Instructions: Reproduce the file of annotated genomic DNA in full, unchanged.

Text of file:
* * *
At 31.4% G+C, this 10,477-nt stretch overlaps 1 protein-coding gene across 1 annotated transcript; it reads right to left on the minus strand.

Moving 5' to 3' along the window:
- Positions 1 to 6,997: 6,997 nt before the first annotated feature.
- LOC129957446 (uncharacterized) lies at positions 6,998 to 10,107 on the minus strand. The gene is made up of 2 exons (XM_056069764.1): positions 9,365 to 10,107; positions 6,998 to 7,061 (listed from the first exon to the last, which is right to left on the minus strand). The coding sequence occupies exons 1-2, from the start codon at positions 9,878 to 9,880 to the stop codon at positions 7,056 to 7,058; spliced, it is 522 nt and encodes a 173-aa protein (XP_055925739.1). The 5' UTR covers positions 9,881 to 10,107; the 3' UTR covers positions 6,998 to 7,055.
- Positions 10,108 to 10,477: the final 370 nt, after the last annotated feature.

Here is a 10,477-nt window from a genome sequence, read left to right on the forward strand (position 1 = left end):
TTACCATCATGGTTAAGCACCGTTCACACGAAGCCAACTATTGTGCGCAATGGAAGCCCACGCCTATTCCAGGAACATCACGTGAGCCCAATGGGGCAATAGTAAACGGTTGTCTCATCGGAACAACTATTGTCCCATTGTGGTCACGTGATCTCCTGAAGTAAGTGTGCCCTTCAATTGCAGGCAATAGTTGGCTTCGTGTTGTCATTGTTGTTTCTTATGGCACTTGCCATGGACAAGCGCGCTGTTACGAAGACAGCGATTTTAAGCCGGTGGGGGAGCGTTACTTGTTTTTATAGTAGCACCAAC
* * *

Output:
At 31.4% G+C, this 10,477-nt stretch overlaps 1 protein-coding gene across 1 annotated transcript; it reads right to left on the minus strand.

Moving 5' to 3' along the window:
- Positions 1 to 6,997: 6,997 nt before the first annotated feature.
- LOC129957446 (uncharacterized) lies at positions 6,998 to 10,107 on the minus strand. The gene is made up of 2 exons (XM_056069764.1): positions 9,365 to 10,107; positions 6,998 to 7,061 (listed from the first exon to the last, which is right to left on the minus strand). The coding sequence occupies exons 1-2, from the start codon at positions 9,878 to 9,880 to the stop codon at positions 7,056 to 7,058; spliced, it is 522 nt and encodes a 173-aa protein (XP_055925739.1). The 5' UTR covers positions 9,881 to 10,107; the 3' UTR covers positions 6,998 to 7,055.
- Positions 10,108 to 10,477: the final 370 nt, after the last annotated feature.

Here is a 10,477-nt window from a genome sequence, read left to right on the forward strand (position 1 = left end):
TTACCATCATGGTTAAGCACCGTTCACACGAAGCCAACTATTGTGCGCAATGGAAGCCCACGCCTATTCCAGGAACATCACGTGAGCCCAATGGGGCAATAGTAAACGGTTGTCTCATCGGAACAACTATTGTCCCATTGTGGTCACGTGATCTCCTGAAGTAAGTGTGCCCTTCAATTGCAGGCAATAGTTGGCTTCGTGTTGTCATTGTTGTTTCTTATGGCACTTGCCATGGACAAGCGCGCTGTTACGAAGACAGCGATTTTAAGCCGGTGGGGGAGCGTTACTTGTTTTTATAGTAGCACCAAC